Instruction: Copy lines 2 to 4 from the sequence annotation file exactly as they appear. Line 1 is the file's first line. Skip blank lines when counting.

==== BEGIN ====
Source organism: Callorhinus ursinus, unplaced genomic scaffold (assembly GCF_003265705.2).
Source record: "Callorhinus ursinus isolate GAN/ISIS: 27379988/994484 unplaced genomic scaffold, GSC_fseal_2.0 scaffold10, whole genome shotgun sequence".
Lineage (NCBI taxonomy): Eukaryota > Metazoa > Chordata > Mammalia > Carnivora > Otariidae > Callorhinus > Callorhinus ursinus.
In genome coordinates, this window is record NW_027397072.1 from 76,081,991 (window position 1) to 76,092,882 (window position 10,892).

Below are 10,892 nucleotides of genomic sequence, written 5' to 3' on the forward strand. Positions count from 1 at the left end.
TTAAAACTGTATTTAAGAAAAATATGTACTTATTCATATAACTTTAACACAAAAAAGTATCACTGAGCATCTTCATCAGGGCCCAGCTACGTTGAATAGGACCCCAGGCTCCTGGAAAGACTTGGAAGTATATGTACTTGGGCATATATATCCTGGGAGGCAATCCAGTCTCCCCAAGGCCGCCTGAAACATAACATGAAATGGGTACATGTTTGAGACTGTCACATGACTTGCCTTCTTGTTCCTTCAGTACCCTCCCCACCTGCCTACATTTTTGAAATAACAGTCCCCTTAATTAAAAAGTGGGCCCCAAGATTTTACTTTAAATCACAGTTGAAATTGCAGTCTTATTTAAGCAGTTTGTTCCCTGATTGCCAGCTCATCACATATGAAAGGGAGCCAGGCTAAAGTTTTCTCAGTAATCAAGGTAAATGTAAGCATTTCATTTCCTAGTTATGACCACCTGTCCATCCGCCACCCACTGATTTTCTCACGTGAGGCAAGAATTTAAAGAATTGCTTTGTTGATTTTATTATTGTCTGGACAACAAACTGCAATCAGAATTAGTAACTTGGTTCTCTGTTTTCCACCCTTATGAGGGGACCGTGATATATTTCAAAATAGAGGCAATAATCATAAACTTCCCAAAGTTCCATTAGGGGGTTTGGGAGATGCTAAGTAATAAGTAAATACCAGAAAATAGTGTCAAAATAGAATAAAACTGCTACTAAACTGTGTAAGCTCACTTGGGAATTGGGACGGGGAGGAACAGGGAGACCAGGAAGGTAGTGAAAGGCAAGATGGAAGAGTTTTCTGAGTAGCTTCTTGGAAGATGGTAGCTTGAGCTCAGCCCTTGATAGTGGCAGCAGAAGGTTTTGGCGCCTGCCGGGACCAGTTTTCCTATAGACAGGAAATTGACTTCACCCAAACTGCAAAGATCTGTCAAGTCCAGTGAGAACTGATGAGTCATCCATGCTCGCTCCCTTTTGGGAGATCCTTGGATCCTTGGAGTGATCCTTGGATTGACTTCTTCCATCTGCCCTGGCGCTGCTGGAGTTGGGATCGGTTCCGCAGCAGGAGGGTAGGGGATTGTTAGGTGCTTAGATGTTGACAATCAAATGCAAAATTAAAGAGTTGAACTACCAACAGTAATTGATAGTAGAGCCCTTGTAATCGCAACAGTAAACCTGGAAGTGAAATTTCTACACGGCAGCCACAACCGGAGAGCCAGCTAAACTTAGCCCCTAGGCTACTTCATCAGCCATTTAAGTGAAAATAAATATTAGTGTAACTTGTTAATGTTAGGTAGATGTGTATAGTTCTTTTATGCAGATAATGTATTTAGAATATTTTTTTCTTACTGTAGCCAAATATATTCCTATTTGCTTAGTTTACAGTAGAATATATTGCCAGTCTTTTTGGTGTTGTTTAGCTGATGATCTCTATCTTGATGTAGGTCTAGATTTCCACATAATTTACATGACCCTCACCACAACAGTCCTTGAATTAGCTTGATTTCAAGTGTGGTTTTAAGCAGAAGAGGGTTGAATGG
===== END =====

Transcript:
Source record: "Callorhinus ursinus isolate GAN/ISIS: 27379988/994484 unplaced genomic scaffold, GSC_fseal_2.0 scaffold10, whole genome shotgun sequence".
Lineage (NCBI taxonomy): Eukaryota > Metazoa > Chordata > Mammalia > Carnivora > Otariidae > Callorhinus > Callorhinus ursinus.
In genome coordinates, this window is record NW_027397072.1 from 76,081,991 (window position 1) to 76,092,882 (window position 10,892).